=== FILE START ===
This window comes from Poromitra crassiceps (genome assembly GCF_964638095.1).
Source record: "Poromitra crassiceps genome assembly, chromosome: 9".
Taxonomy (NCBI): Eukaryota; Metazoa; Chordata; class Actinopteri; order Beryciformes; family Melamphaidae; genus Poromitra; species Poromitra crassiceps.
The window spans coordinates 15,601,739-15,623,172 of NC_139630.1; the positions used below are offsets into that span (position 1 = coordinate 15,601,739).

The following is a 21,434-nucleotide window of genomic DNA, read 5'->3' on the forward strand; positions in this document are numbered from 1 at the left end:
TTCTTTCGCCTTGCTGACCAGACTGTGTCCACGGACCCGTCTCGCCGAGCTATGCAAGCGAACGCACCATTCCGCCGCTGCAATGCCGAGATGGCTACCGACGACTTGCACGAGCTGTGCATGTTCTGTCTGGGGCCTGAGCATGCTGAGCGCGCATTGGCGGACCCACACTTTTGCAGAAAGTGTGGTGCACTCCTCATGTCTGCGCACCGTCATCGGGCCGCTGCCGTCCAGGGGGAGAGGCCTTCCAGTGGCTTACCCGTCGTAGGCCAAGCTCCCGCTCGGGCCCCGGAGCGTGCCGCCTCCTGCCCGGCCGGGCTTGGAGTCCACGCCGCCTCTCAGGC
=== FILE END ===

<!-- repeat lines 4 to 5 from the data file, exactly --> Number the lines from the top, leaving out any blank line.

The window spans coordinates 15,601,739-15,623,172 of NC_139630.1; the positions used below are offsets into that span (position 1 = coordinate 15,601,739).

The following is a 21,434-nucleotide window of genomic DNA, read 5'->3' on the forward strand; positions in this document are numbered from 1 at the left end: